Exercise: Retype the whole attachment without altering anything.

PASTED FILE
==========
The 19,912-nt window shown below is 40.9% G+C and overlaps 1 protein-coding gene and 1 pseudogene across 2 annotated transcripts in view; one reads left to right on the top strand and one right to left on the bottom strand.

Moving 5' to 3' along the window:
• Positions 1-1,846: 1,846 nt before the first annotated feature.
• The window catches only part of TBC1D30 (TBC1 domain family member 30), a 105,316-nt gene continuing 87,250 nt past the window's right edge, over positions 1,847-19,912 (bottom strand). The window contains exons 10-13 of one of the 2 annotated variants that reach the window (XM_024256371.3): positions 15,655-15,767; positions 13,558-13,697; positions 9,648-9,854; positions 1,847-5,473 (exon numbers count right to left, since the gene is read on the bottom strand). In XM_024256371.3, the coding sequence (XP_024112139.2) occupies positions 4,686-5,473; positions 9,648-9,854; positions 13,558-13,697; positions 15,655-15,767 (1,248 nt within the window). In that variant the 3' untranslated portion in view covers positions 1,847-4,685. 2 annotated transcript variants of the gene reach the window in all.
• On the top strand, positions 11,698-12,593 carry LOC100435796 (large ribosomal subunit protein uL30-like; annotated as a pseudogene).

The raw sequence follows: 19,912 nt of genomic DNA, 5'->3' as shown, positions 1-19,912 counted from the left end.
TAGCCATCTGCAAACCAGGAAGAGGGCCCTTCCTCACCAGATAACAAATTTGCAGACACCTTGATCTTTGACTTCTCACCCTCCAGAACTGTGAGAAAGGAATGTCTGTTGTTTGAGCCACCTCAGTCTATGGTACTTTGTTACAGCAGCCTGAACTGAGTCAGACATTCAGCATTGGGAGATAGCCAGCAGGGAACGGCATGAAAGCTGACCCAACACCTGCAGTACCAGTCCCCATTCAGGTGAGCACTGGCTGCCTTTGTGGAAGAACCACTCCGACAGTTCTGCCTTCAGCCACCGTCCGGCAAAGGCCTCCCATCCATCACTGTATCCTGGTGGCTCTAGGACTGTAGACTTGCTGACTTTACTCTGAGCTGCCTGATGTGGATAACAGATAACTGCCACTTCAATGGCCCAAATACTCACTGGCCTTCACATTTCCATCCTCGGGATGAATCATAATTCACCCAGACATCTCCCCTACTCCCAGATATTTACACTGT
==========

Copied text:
The 19,912-nt window shown below is 40.9% G+C and overlaps 1 protein-coding gene and 1 pseudogene across 2 annotated transcripts in view; one reads left to right on the top strand and one right to left on the bottom strand.

Moving 5' to 3' along the window:
• Positions 1-1,846: 1,846 nt before the first annotated feature.
• The window catches only part of TBC1D30 (TBC1 domain family member 30), a 105,316-nt gene continuing 87,250 nt past the window's right edge, over positions 1,847-19,912 (bottom strand). The window contains exons 10-13 of one of the 2 annotated variants that reach the window (XM_024256371.3): positions 15,655-15,767; positions 13,558-13,697; positions 9,648-9,854; positions 1,847-5,473 (exon numbers count right to left, since the gene is read on the bottom strand). In XM_024256371.3, the coding sequence (XP_024112139.2) occupies positions 4,686-5,473; positions 9,648-9,854; positions 13,558-13,697; positions 15,655-15,767 (1,248 nt within the window). In that variant the 3' untranslated portion in view covers positions 1,847-4,685. 2 annotated transcript variants of the gene reach the window in all.
• On the top strand, positions 11,698-12,593 carry LOC100435796 (large ribosomal subunit protein uL30-like; annotated as a pseudogene).

The raw sequence follows: 19,912 nt of genomic DNA, 5'->3' as shown, positions 1-19,912 counted from the left end.
TAGCCATCTGCAAACCAGGAAGAGGGCCCTTCCTCACCAGATAACAAATTTGCAGACACCTTGATCTTTGACTTCTCACCCTCCAGAACTGTGAGAAAGGAATGTCTGTTGTTTGAGCCACCTCAGTCTATGGTACTTTGTTACAGCAGCCTGAACTGAGTCAGACATTCAGCATTGGGAGATAGCCAGCAGGGAACGGCATGAAAGCTGACCCAACACCTGCAGTACCAGTCCCCATTCAGGTGAGCACTGGCTGCCTTTGTGGAAGAACCACTCCGACAGTTCTGCCTTCAGCCACCGTCCGGCAAAGGCCTCCCATCCATCACTGTATCCTGGTGGCTCTAGGACTGTAGACTTGCTGACTTTACTCTGAGCTGCCTGATGTGGATAACAGATAACTGCCACTTCAATGGCCCAAATACTCACTGGCCTTCACATTTCCATCCTCGGGATGAATCATAATTCACCCAGACATCTCCCCTACTCCCAGATATTTACACTGT